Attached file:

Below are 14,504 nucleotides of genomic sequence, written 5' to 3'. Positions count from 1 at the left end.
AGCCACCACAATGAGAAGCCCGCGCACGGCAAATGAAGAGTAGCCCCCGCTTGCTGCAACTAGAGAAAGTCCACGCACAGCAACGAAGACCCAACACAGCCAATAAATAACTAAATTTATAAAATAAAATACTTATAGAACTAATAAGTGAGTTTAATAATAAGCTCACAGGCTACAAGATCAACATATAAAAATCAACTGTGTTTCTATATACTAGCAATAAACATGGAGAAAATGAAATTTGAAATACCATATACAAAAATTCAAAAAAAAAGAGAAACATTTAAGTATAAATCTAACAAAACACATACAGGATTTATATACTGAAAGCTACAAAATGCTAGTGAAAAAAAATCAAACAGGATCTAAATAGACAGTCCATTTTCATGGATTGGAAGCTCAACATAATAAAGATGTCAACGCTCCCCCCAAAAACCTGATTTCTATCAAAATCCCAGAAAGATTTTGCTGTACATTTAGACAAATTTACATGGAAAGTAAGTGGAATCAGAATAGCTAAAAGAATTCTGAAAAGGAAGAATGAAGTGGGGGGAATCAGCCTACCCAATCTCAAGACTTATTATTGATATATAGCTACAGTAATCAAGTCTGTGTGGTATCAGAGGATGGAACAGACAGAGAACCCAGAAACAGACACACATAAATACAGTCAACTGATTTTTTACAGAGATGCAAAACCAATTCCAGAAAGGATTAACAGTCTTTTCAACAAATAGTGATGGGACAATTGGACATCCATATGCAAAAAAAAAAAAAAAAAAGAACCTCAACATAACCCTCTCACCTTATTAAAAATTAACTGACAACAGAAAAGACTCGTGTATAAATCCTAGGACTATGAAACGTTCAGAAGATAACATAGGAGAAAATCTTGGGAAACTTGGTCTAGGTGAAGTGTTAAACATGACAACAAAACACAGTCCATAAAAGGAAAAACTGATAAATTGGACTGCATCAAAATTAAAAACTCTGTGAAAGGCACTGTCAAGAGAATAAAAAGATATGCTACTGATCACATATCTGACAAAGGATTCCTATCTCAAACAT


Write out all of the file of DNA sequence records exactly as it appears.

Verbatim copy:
Below are 14,504 nucleotides of genomic sequence, written 5' to 3'. Positions count from 1 at the left end.
AGCCACCACAATGAGAAGCCCGCGCACGGCAAATGAAGAGTAGCCCCCGCTTGCTGCAACTAGAGAAAGTCCACGCACAGCAACGAAGACCCAACACAGCCAATAAATAACTAAATTTATAAAATAAAATACTTATAGAACTAATAAGTGAGTTTAATAATAAGCTCACAGGCTACAAGATCAACATATAAAAATCAACTGTGTTTCTATATACTAGCAATAAACATGGAGAAAATGAAATTTGAAATACCATATACAAAAATTCAAAAAAAAAGAGAAACATTTAAGTATAAATCTAACAAAACACATACAGGATTTATATACTGAAAGCTACAAAATGCTAGTGAAAAAAAATCAAACAGGATCTAAATAGACAGTCCATTTTCATGGATTGGAAGCTCAACATAATAAAGATGTCAACGCTCCCCCCAAAAACCTGATTTCTATCAAAATCCCAGAAAGATTTTGCTGTACATTTAGACAAATTTACATGGAAAGTAAGTGGAATCAGAATAGCTAAAAGAATTCTGAAAAGGAAGAATGAAGTGGGGGGAATCAGCCTACCCAATCTCAAGACTTATTATTGATATATAGCTACAGTAATCAAGTCTGTGTGGTATCAGAGGATGGAACAGACAGAGAACCCAGAAACAGACACACATAAATACAGTCAACTGATTTTTTACAGAGATGCAAAACCAATTCCAGAAAGGATTAACAGTCTTTTCAACAAATAGTGATGGGACAATTGGACATCCATATGCAAAAAAAAAAAAAAAAAAGAACCTCAACATAACCCTCTCACCTTATTAAAAATTAACTGACAACAGAAAAGACTCGTGTATAAATCCTAGGACTATGAAACGTTCAGAAGATAACATAGGAGAAAATCTTGGGAAACTTGGTCTAGGTGAAGTGTTAAACATGACAACAAAACACAGTCCATAAAAGGAAAAACTGATAAATTGGACTGCATCAAAATTAAAAACTCTGTGAAAGGCACTGTCAAGAGAATAAAAAGATATGCTACTGATCACATATCTGACAAAGGATTCCTATCTCAAACAT